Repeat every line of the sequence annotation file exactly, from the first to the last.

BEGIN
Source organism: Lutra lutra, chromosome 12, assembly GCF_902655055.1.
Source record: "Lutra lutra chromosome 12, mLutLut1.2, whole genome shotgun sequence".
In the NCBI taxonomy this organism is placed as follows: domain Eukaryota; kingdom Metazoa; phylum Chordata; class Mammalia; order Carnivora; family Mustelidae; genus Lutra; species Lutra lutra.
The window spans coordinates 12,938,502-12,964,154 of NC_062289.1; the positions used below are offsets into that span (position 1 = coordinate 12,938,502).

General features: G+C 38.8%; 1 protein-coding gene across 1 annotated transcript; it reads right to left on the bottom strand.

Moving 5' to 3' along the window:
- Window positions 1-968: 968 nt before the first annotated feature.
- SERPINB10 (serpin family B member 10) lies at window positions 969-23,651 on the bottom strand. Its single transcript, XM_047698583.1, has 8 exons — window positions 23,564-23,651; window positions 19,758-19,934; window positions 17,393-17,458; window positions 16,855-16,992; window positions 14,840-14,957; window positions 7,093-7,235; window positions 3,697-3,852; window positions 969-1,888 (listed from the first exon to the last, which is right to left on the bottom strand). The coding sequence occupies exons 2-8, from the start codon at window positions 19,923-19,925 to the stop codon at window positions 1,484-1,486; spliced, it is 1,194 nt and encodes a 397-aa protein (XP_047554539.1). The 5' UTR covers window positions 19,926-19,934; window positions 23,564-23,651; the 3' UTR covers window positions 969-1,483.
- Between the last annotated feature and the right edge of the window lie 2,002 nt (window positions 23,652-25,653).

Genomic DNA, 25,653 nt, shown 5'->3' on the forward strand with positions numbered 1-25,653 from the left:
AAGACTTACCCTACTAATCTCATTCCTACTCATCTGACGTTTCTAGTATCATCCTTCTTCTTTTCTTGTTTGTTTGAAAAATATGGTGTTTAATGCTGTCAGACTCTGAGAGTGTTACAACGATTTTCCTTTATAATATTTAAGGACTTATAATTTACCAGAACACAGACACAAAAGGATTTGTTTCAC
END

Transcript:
Source organism: Lutra lutra, chromosome 12, assembly GCF_902655055.1.
Source record: "Lutra lutra chromosome 12, mLutLut1.2, whole genome shotgun sequence".
In the NCBI taxonomy this organism is placed as follows: domain Eukaryota; kingdom Metazoa; phylum Chordata; class Mammalia; order Carnivora; family Mustelidae; genus Lutra; species Lutra lutra.
The window spans coordinates 12,938,502-12,964,154 of NC_062289.1; the positions used below are offsets into that span (position 1 = coordinate 12,938,502).

General features: G+C 38.8%; 1 protein-coding gene across 1 annotated transcript; it reads right to left on the bottom strand.

Moving 5' to 3' along the window:
- Window positions 1-968: 968 nt before the first annotated feature.
- SERPINB10 (serpin family B member 10) lies at window positions 969-23,651 on the bottom strand. Its single transcript, XM_047698583.1, has 8 exons — window positions 23,564-23,651; window positions 19,758-19,934; window positions 17,393-17,458; window positions 16,855-16,992; window positions 14,840-14,957; window positions 7,093-7,235; window positions 3,697-3,852; window positions 969-1,888 (listed from the first exon to the last, which is right to left on the bottom strand). The coding sequence occupies exons 2-8, from the start codon at window positions 19,923-19,925 to the stop codon at window positions 1,484-1,486; spliced, it is 1,194 nt and encodes a 397-aa protein (XP_047554539.1). The 5' UTR covers window positions 19,926-19,934; window positions 23,564-23,651; the 3' UTR covers window positions 969-1,483.
- Between the last annotated feature and the right edge of the window lie 2,002 nt (window positions 23,652-25,653).

Genomic DNA, 25,653 nt, shown 5'->3' on the forward strand with positions numbered 1-25,653 from the left:
AAGACTTACCCTACTAATCTCATTCCTACTCATCTGACGTTTCTAGTATCATCCTTCTTCTTTTCTTGTTTGTTTGAAAAATATGGTGTTTAATGCTGTCAGACTCTGAGAGTGTTACAACGATTTTCCTTTATAATATTTAAGGACTTATAATTTACCAGAACACAGACACAAAAGGATTTGTTTCAC